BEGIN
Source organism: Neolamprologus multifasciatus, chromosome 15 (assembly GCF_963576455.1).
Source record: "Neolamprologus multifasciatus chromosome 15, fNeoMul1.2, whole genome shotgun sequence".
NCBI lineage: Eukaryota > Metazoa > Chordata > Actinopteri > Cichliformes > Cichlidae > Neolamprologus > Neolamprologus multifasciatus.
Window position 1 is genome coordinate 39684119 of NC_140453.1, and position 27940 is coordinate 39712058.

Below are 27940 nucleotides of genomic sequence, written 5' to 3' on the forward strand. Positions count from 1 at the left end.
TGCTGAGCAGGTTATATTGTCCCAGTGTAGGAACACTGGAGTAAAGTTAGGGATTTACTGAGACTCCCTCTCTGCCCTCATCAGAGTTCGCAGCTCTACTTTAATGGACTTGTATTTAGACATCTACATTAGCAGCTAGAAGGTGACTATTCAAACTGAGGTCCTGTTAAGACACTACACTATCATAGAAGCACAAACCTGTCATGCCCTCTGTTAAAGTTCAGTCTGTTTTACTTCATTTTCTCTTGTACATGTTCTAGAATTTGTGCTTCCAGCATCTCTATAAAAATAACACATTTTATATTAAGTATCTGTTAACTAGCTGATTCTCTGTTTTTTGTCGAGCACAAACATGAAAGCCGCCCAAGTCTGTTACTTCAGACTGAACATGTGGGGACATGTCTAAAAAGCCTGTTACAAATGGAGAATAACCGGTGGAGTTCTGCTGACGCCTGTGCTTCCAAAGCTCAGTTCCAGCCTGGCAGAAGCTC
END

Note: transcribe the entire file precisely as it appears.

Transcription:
Source organism: Neolamprologus multifasciatus, chromosome 15 (assembly GCF_963576455.1).
Source record: "Neolamprologus multifasciatus chromosome 15, fNeoMul1.2, whole genome shotgun sequence".
NCBI lineage: Eukaryota > Metazoa > Chordata > Actinopteri > Cichliformes > Cichlidae > Neolamprologus > Neolamprologus multifasciatus.
Window position 1 is genome coordinate 39684119 of NC_140453.1, and position 27940 is coordinate 39712058.

Below are 27940 nucleotides of genomic sequence, written 5' to 3' on the forward strand. Positions count from 1 at the left end.
TGCTGAGCAGGTTATATTGTCCCAGTGTAGGAACACTGGAGTAAAGTTAGGGATTTACTGAGACTCCCTCTCTGCCCTCATCAGAGTTCGCAGCTCTACTTTAATGGACTTGTATTTAGACATCTACATTAGCAGCTAGAAGGTGACTATTCAAACTGAGGTCCTGTTAAGACACTACACTATCATAGAAGCACAAACCTGTCATGCCCTCTGTTAAAGTTCAGTCTGTTTTACTTCATTTTCTCTTGTACATGTTCTAGAATTTGTGCTTCCAGCATCTCTATAAAAATAACACATTTTATATTAAGTATCTGTTAACTAGCTGATTCTCTGTTTTTTGTCGAGCACAAACATGAAAGCCGCCCAAGTCTGTTACTTCAGACTGAACATGTGGGGACATGTCTAAAAAGCCTGTTACAAATGGAGAATAACCGGTGGAGTTCTGCTGACGCCTGTGCTTCCAAAGCTCAGTTCCAGCCTGGCAGAAGCTC